Wang et al.  carried out dissipative particle dynamics (DPD) simulations to study the PEG–PLA–PEG/paclitaxel delivery system. The results showed a spherical micelle with the drug inside and polymer chains distributed on the surface of the micelle . In a recent investigation , it was found that different computational simulation strategies can successfully predict the experimental drug affinity and drug loading for PLA–PEG NPs.
The aim of this work is to characterize at the atomic level the structural properties of differentially charged polymeric NPs PEGylated with DSPE–PEG(2000) (1,2-distearoyl-sn-glycero-3-phosphoethanolamine-N-[poly(ethylene glycol)-2000]) carboxylic acid-, methoxy- and amino-terminated NPs prepared by the nanoprecipitation method and to study the NP–drug complexation for a model antiaggregant compound, cilostazol [32,33]. PEG chains typically create an interface between the NP core (PLA) and the hydrophilic environment, where the drug encapsulation is largely dependent on the intrinsic affinity between the drug and the PLA core . All-atom molecular dynamics (MD) simulations were performed using the reactive force field (ReaxFF) to prove that the self-assembly process of PLA–PEG NPs is consistent with the experimental method of synthesis , investigate the flexibility of polymer chains, and characterize the ability to protect a potential cargo. Docking calculations were employed in order to determine the spatial distribution of cilostazol in polymeric NPs and to explore its potential use in this kind of drug delivery system.
PLA polymer chains were built in three-dimensional coordinates with a head-to-tail connection and syndiotactic (D,L) configuration (Figure 1A). The molecular weight distribution of the polymer that was used in the experiments was not well characterized. Thus, considering the limitations on size and computational cost of all-atom MD simulations, the length of the PLA polymer was defined as 20 monomers (Figure 1B).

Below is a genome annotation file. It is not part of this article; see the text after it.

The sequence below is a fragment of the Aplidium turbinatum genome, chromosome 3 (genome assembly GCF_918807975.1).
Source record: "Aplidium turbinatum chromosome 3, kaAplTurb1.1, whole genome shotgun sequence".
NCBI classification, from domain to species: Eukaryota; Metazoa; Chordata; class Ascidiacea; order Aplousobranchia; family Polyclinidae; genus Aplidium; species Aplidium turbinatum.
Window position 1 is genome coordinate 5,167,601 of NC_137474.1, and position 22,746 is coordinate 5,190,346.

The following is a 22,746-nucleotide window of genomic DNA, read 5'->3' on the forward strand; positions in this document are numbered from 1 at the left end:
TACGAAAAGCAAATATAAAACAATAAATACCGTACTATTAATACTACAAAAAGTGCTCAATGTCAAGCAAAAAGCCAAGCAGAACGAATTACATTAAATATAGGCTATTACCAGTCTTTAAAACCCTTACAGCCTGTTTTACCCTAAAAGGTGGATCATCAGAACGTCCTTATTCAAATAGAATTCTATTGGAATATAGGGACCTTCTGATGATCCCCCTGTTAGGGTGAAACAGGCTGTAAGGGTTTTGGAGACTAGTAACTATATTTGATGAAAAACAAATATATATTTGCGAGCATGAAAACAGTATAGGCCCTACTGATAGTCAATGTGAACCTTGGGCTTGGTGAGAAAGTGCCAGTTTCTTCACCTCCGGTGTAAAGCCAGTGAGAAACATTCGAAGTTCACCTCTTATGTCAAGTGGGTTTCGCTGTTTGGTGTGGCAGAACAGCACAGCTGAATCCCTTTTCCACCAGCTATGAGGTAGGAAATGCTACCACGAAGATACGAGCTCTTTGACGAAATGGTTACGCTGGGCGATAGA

All MD simulations described in this study were performed using the molecular dynamics simulator, large-scale atomic/molecular massively parallel simulator (LAMMPS) [35,36]. The interactions between atomic species were represented with a novel reactive force field (ReaxFF) [36,37]. This force field considers both covalent and electrostatic interactions by employing a bond-order formalism and a polarizable charge description, enabling depiction of chemical bonding (bond formation and rupture) without expensive quantum mechanics calculations [38,39]. In this work, a modified version of the force field developed by Kim and van Duin, optimized for C/O/H/N/P systems , was used.
The convergence criteria for energy minimization, rupture temperature limit and the optimal separation distance for PLA chains to build the PLA core were defined as follows.
Stopping tolerance for energy: For a 20-monomer PLA chain, an energy threshold was defined to perform the energy minimization of the system. The stopping tolerance for energy was set as 1.0e−12 (means an energy tolerance of one part in 1012).
Rupture temperature limit: With the aim of creating an initial maximum temperature value (Ti) to be specified at the start of the equilibration phase, a temperature range from 300 to 600 K for a 20-monomer PLA chain was evaluated. The Ti was set as 600 K.
Optimal separation distance: To ensure an optimal package and minimal energetic repulsion between PLA chains, the optimal separation distance between them was evaluated. The separation distance between PLA chains was established in 7 Å (Figure 2). Thus, 10 PLA chains were packed in a 100 × 100 × 100 Å3 periodic box to assemble the PLA core by a MD simulation in vacuum.
The initially packed configuration was minimized using the Polak–Ribiere version of the conjugate gradient (CG) algorithm  with a convergence criteria of 1.0e−12 followed by an equilibration of 2 ns at 310 K using NVT ensemble (constant temperature and volume) and a timestep of 1 fs. A Nose–Hoover thermostat was used to control the temperature with a damping of 100 timesteps.